Check in at Hotel Kabiki was smooth. They provided a tourist map and helpful information on what to see. After resting for a couple of hours at the hotel I made my way towards Independence monument and from there towards Royal Palace. The palace was nicely lit up. Cambodia still has a king, but he has no political powers. Monks sitting on the grounds outside the palace made a pretty picture. From there I moved to Sisowath Quay - a 3 km boulevard along the Mekong river. The river-side road is full of restaurants, cafes, hotels, shops, and money changers. Most of the landmarks of Phnom Penh are accessible from Sisowath Quay.
Home to the King of Cambodia, the Royal Palace is probably the most magnificent thing about the city of Phnom Penh. The sun makes all the gold on the structure look even brighter and for a second you start to wonder if you actually are in Bangkok. The Throne Hall, the Silver Pagoda and certain other areas are open to the public while the rest are accessible only to the ones with blue blood. Pictures around the palace (except for the Silver Pagoda where photography is prohibited) almost always come out beautiful and Instagram-worthy and the intricate turquoise and golden victory gate is breath-taking. The entrance fee is around 5 USD with your camera and a guide is not really essential.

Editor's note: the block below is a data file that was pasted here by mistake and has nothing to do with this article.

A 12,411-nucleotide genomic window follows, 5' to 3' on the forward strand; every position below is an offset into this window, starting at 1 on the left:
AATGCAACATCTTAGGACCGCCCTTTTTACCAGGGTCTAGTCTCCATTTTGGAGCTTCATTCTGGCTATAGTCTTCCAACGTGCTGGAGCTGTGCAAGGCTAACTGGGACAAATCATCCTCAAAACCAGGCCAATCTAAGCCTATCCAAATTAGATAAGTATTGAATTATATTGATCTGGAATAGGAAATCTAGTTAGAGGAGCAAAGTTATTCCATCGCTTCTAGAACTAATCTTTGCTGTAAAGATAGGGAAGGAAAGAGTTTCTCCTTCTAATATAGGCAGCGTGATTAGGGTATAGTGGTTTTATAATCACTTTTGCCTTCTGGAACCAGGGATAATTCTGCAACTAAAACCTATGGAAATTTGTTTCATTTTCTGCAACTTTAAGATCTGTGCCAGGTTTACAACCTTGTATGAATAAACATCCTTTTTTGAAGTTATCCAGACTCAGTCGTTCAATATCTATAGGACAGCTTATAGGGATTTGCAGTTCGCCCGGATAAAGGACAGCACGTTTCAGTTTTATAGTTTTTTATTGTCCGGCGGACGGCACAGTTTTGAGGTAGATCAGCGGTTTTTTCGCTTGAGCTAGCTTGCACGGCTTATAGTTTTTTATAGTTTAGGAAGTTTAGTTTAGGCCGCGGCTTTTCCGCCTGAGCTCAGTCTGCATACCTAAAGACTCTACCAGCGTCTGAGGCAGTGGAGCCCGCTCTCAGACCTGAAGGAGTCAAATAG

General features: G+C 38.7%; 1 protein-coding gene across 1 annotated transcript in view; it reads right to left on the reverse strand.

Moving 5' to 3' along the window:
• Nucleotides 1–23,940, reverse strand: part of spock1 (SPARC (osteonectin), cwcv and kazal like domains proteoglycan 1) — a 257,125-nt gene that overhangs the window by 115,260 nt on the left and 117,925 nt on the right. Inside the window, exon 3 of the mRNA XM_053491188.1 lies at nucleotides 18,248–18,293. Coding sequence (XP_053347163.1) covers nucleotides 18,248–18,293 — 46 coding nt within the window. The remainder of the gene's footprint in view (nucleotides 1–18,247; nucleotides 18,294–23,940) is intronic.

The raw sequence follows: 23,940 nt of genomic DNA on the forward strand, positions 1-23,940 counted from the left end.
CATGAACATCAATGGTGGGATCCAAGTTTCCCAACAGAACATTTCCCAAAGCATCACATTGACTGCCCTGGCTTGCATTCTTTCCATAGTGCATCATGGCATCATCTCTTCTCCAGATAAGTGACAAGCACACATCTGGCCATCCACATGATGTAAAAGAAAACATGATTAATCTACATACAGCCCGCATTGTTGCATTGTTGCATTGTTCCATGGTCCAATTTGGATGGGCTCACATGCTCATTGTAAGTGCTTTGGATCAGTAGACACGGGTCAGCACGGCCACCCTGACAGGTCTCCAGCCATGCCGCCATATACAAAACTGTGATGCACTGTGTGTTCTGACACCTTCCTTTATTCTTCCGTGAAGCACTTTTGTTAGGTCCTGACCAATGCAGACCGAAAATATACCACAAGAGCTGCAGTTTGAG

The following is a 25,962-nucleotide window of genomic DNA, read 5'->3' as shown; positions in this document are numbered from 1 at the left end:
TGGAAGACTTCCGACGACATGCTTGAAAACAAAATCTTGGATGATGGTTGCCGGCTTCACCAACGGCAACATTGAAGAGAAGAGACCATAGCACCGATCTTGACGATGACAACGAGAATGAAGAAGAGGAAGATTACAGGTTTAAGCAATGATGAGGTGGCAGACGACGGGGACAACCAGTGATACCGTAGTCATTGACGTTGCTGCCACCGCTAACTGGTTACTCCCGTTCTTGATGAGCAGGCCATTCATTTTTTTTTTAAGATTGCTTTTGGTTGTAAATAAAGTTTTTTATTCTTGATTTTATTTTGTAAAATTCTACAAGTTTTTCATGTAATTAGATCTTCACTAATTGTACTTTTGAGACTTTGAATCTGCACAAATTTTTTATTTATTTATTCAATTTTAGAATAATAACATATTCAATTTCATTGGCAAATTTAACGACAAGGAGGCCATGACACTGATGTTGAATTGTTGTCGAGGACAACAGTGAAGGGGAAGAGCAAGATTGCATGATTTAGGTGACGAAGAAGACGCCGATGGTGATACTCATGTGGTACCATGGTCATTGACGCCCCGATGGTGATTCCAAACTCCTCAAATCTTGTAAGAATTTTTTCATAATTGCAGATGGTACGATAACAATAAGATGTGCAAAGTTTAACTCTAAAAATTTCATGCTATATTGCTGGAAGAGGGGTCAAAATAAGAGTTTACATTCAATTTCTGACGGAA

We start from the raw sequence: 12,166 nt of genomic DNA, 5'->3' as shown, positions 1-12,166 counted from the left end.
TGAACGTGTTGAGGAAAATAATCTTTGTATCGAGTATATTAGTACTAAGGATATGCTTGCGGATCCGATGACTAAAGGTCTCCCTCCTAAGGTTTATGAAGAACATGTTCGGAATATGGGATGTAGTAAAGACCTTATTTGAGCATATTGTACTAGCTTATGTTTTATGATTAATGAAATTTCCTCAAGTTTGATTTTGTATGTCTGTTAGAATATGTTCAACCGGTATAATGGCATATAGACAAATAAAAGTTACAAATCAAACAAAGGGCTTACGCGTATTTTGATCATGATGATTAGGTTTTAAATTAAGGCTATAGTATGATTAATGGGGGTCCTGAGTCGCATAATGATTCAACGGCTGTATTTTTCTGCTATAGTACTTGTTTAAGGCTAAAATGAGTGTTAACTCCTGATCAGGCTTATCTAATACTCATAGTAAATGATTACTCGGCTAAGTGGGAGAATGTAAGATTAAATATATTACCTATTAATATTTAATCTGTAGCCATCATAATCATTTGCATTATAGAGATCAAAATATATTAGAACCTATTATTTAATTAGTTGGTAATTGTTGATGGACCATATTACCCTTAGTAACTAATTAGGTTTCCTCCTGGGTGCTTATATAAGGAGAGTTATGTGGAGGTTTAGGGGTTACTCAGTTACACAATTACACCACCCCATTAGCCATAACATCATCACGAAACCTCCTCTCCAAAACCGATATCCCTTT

True to its name, The Royal Palace serves as the residence of the King of Cambodia, his family and foreign dignitaries. The place is a venue for the performance of court ceremony and ritual, and has been a symbol of the Kingdom ever since. The striking structure stands near the riverfront and boasts classic Khmer roofs and ornate gilding. The famous SIlver Pagoda, where the King worshiped, prayed and practiced every Buddhist Silas Day, is also located inside The Royal Palace.